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By Lara Robertson
6 February 2024

It has been 365 days since a series of devastating earthquakes impacted the lives of millions of children and their families in Syria and Türkiye. On 6 February 2023, millions were displaced as homes, livelihoods and essential services, including access to safe water, health care and education, were reduced to rubble.  

We saw an outpouring of support during our earthquake appeal last year, and thanks to the generosity of people like you, children had hope in the face of devastation. Despite experiencing unimaginable trauma and loss, children in Syria and Türkiye have displayed extraordinary strength and courage as they continue to rebuild their lives. 

A long road to recovery 

In the immediate aftermath of the disaster, children and their families who had lost their homes or feared returning to unsafe buildings slept in the streets, malls, schools, mosques, and bus stations. They were exposed to severe weather conditions at a time of year when temperatures are dangerously cold. 

A Syrian girl smiles as she sits in a pile of blankets in the back of a car.
After the disaster, many Syrians including four-year-old Tala spent the night sleeping outside because they feared another earthquake might happen. "I want to travel to a country where there are not earthquakes," she said. "Or maybe live in a better building. A building that does not fall."
© UNICEF/UN0797355/Haddad

Critical infrastructure including water, healthcare, and sanitation services were destroyed in the disaster, and access to food and water became scarce or completely inaccessible, putting children at risk of disease and malnutrition. These threats were particularly severe and complex in Syria, where children and families were already struggling to cope after nearly 13 years of civil war, continued displacements, and an unprecedented economic crisis.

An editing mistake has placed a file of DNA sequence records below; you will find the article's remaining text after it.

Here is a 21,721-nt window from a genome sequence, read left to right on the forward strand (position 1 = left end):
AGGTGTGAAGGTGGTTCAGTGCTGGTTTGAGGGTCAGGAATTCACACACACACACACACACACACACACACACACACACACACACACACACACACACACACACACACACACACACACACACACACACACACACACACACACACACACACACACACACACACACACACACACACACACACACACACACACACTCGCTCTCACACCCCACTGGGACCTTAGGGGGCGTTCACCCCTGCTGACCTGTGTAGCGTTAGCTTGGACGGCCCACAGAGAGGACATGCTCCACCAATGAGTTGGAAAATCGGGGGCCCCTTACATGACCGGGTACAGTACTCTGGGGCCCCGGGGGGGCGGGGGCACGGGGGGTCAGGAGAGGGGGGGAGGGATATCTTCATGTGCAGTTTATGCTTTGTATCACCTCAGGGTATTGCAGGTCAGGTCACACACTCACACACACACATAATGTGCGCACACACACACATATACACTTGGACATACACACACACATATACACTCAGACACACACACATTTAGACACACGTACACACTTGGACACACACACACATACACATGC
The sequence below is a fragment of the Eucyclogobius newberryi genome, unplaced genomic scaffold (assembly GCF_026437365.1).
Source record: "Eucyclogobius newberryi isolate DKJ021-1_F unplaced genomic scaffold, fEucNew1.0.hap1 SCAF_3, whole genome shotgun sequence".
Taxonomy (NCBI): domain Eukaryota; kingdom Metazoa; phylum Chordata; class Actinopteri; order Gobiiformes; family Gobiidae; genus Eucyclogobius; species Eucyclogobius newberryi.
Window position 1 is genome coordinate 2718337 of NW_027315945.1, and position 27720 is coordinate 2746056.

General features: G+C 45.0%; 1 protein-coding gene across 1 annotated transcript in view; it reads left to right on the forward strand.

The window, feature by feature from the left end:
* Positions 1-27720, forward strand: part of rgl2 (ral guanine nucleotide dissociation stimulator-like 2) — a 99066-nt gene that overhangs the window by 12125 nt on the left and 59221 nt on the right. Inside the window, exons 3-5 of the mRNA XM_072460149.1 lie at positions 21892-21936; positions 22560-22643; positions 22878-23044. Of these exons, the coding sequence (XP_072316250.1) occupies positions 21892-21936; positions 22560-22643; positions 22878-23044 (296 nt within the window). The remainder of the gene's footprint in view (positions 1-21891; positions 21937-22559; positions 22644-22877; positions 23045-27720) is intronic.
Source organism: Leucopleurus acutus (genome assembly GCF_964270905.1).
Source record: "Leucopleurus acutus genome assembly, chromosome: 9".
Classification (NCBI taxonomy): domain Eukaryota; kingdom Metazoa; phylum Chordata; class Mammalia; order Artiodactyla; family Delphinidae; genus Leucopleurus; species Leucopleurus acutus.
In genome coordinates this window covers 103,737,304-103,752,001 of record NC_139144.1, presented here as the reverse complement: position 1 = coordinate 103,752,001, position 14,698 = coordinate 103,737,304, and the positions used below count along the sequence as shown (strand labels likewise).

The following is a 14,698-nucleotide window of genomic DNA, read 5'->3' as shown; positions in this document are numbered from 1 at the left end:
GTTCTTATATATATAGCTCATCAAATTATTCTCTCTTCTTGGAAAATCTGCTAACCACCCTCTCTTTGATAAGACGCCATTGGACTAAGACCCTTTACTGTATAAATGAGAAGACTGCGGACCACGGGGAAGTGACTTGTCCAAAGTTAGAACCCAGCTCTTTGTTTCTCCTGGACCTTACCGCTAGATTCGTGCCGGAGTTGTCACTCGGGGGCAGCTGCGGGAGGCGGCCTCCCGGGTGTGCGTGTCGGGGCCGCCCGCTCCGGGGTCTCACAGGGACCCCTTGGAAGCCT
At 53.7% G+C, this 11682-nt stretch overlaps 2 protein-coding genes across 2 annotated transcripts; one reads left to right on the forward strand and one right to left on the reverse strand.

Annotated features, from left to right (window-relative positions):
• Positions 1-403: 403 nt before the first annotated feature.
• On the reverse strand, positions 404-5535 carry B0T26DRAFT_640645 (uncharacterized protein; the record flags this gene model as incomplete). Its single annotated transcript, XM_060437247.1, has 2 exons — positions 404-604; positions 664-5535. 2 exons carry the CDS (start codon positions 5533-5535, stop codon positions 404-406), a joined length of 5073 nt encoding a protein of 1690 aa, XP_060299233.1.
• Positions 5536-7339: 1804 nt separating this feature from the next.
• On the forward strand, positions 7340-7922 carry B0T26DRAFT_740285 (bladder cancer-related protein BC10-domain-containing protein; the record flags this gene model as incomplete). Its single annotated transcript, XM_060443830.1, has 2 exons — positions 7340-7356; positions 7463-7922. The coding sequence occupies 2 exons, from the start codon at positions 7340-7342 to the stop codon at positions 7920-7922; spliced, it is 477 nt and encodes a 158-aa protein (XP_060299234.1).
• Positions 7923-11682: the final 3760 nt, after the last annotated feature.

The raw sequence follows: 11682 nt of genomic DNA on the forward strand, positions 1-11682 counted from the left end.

"Although the earthquakes may have faded from the headlines, it will take years to rebuild the damaged infrastructure and facilities, while the psychological impacts on children could continue beyond that."

Peta Barns
UNICEF emergency specialist from the ground in Türkiye.

When all seems lost, Hasan finds a way. 

The horrors of that night are something 15-year-old Hasan from Syria will never forget. “I was under the rubble, and I did not know that my life changed forever,” he said. “I did not see anything, but I heard voices and called for help through a small hole.” 

A teenage Syrian boy in a wheelchair with a bandaged leg smiles at the camera
Hasan, 15, in his wheelchair, at his uncle’s house in Syria where he currently lives. The earthquake left him with serious injuries, and his family was able to pay for surgery thanks to UNICEF’s Cash Transfer for Basic Needs program.
© UNICEF/UNI494505/Janji

Hasan’s uncle, now his legal guardian, rescued him from under the rubble of the building where he lived with his family. Hasan’s mother and sisters were killed in the disaster, and he was left with serious leg and arm injuries.  

Hasan’s education was disrupted by the earthquakes and his injuries, but he didn’t let that stop him from continuing to learn. After undergoing surgery with financial assistance from UNICEF’s Cash Transfer for Basic Needs program, Hasan studied from home and sat all his exams. He dreams of becoming a doctor one day so he can help others. 

"My mother’s last wish was for me to pass Grade 9. I made her wish come true"

Hasan, 15
Earthquake survivor

Hasan escaped with his life – but sadly, that wasn’t the case for the more than 50,000 people, including many children, who were killed in the earthquakes and aftershocks. Millions of people continue to live in temporary shelters after their homes and communities crumbled around them. One year on from the devastating earthquakes, more than 11 million children are still in need of ongoing humanitarian support

A huge toll on children's mental wellbeing and education